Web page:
From Alfred Adams, Takoradi
A TARKWA-Prestea based galamsey operator has dragged Golden Star Wassa Limited (GSWL), a mining conglomerate to court, for allegedly refusing to pay an amount of US$1.6 million, being the cost of gold tailings supplied to it (GSWL).
Paul Willisey Company Limited, is praying the Court to recover the US$1.6 million and interest on the money from November 20, 2015 to date, and any other cost the Court deems payable.
The mining giant, on July 1, 2014, entered into a business agreement with Paul Willisey Company Limited to supply it with 626 trucks of gold tailings estimated at a cost of US$1.6 million for its operations.
Gold tailing, per mining terms, is the sand that had already been processed by illegal miners or galamsey operators to extract the precious mineral. Investigation conducted by The Chronicle indicates that the Paul Willisey Company Limited was to supply the mining giant gold tailings by truck with a minimum cut-off grade of 4.00g/t at its operational site.
According to the agreement, a copy of which is in the possession of The Chronicle, the Mine Geology and Mettallurgy team of GSWL shall conduct a comprehensive deep auger drilling and regolith mapping on the gold tailings to establish the true source and average grade before it is accepted.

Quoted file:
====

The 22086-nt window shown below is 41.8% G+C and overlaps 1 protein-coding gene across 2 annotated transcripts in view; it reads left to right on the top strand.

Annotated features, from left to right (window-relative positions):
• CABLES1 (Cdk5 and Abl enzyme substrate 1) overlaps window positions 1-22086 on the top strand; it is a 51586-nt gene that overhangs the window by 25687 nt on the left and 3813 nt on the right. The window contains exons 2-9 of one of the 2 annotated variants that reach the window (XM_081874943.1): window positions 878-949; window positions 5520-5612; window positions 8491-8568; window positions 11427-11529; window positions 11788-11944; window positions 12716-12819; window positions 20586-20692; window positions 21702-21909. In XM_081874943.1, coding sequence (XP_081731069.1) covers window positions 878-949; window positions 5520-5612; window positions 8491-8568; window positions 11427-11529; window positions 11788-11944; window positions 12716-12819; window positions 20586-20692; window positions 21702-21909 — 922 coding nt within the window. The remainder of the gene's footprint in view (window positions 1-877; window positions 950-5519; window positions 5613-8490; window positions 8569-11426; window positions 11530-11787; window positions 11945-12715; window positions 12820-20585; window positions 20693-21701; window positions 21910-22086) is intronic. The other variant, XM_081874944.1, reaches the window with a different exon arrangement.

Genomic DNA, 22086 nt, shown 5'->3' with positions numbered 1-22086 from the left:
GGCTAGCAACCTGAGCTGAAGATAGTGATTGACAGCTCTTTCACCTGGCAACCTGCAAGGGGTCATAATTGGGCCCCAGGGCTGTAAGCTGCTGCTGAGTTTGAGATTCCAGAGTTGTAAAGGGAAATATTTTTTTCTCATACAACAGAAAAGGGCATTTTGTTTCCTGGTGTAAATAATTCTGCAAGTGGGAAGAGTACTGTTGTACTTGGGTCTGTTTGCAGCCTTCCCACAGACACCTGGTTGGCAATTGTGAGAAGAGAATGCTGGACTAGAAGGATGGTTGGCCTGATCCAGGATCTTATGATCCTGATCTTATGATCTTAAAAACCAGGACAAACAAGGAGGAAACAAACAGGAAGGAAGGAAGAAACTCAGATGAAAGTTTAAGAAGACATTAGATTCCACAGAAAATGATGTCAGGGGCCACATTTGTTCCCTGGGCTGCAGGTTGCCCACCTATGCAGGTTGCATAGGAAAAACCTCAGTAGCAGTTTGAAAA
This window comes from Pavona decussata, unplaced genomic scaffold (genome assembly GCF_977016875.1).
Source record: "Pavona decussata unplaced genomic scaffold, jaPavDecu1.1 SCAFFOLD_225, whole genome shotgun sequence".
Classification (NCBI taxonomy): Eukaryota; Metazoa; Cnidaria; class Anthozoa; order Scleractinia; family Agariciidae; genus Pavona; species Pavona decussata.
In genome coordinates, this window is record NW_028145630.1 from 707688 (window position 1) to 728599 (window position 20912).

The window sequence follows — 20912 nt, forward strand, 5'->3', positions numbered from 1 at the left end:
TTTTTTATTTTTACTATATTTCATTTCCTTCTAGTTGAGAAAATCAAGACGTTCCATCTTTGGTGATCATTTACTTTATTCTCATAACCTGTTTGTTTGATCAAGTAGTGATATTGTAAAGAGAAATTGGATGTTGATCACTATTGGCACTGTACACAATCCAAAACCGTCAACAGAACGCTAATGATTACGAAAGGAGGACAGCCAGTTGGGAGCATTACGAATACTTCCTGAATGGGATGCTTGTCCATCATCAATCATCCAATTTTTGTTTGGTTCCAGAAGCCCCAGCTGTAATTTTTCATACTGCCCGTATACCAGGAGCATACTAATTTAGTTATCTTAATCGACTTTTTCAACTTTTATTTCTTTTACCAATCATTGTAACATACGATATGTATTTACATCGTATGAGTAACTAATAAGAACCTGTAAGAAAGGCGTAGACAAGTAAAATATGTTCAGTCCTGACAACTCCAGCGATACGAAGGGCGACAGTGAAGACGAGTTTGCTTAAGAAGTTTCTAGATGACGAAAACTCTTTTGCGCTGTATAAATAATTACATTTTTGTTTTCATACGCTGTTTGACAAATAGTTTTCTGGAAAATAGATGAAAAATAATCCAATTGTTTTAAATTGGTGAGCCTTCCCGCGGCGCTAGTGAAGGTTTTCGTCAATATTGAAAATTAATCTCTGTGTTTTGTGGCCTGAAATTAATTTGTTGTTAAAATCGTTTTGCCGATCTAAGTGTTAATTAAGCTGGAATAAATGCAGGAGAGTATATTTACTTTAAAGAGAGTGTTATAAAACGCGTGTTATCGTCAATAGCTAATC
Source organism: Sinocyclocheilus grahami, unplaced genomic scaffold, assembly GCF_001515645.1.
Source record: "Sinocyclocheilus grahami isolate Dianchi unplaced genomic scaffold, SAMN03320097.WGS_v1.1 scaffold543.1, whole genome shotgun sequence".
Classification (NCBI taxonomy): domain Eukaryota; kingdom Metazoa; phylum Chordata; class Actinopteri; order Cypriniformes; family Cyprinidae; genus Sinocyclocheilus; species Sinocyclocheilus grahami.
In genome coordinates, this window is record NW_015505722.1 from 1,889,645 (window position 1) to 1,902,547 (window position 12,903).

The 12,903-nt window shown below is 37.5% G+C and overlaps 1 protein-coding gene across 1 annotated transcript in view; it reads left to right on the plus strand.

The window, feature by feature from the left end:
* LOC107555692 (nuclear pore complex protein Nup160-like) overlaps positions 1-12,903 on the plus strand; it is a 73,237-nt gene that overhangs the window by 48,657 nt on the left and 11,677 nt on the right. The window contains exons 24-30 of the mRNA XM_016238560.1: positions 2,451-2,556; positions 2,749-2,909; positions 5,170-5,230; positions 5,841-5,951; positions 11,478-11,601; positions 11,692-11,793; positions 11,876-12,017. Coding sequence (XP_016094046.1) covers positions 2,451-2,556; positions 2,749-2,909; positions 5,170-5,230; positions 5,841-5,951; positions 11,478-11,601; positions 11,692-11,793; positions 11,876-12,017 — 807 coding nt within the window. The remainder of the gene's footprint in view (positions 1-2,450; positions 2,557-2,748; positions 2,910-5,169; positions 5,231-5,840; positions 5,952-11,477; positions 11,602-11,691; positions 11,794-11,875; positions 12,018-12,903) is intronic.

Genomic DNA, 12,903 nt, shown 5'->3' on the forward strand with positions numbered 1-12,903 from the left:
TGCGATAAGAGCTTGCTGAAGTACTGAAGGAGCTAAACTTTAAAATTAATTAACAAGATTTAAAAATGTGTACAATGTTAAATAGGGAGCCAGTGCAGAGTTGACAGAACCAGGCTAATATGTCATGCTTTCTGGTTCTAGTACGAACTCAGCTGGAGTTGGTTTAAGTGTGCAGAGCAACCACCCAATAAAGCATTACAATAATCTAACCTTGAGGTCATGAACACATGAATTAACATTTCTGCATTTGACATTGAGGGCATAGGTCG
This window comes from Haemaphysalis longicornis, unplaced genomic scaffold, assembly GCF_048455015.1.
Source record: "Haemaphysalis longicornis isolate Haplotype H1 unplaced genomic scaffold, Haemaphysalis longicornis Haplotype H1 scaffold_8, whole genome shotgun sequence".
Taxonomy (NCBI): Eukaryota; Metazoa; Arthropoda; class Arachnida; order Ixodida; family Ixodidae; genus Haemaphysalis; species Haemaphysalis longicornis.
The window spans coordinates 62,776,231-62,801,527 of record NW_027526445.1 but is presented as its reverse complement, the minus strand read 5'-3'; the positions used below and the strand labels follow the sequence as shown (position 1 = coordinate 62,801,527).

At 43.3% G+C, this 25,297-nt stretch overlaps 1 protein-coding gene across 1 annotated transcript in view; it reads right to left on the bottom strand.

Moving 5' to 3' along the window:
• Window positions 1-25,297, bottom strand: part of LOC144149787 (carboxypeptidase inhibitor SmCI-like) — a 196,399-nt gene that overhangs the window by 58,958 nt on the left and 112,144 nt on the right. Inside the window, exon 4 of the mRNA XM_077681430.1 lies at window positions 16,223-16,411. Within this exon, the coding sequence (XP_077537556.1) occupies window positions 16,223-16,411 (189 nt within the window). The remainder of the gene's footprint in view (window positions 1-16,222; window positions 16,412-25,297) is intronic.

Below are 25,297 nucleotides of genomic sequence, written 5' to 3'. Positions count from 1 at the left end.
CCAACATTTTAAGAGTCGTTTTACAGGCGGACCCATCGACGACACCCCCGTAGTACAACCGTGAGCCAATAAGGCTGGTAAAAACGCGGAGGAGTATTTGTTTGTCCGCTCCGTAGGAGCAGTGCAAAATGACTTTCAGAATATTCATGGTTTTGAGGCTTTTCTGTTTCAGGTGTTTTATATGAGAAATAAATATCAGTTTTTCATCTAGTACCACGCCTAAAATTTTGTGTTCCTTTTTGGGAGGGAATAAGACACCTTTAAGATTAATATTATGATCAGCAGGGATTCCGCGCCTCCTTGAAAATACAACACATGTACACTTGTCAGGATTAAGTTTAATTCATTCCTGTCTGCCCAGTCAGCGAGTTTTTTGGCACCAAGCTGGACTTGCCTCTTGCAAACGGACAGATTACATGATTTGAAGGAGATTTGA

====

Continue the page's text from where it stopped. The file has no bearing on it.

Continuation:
The mining giant shall not accept any tailing that does not meet the minimum cut-off grade of 4.00g/t, the paper gathered. Also, the mine Geology team of Golden Star shall also confirm or deny any tailing brought to its operational site if the actual grade has been diluted.
Furthermore, the mining giant reserved the right to refuse to accept any such tailing which it may view as being detrimental to the treatment process and or which is deemed in the company’s sole discretion as being environmentally unacceptable.
“This initial acceptance shall occur before the material is off-loaded from the contractor’s transport”, the agreement spelt out. The galamsey operator was to deliver a total of approximately 1500 to 3000 tons of the tailings per day throughout the duration of the agreement.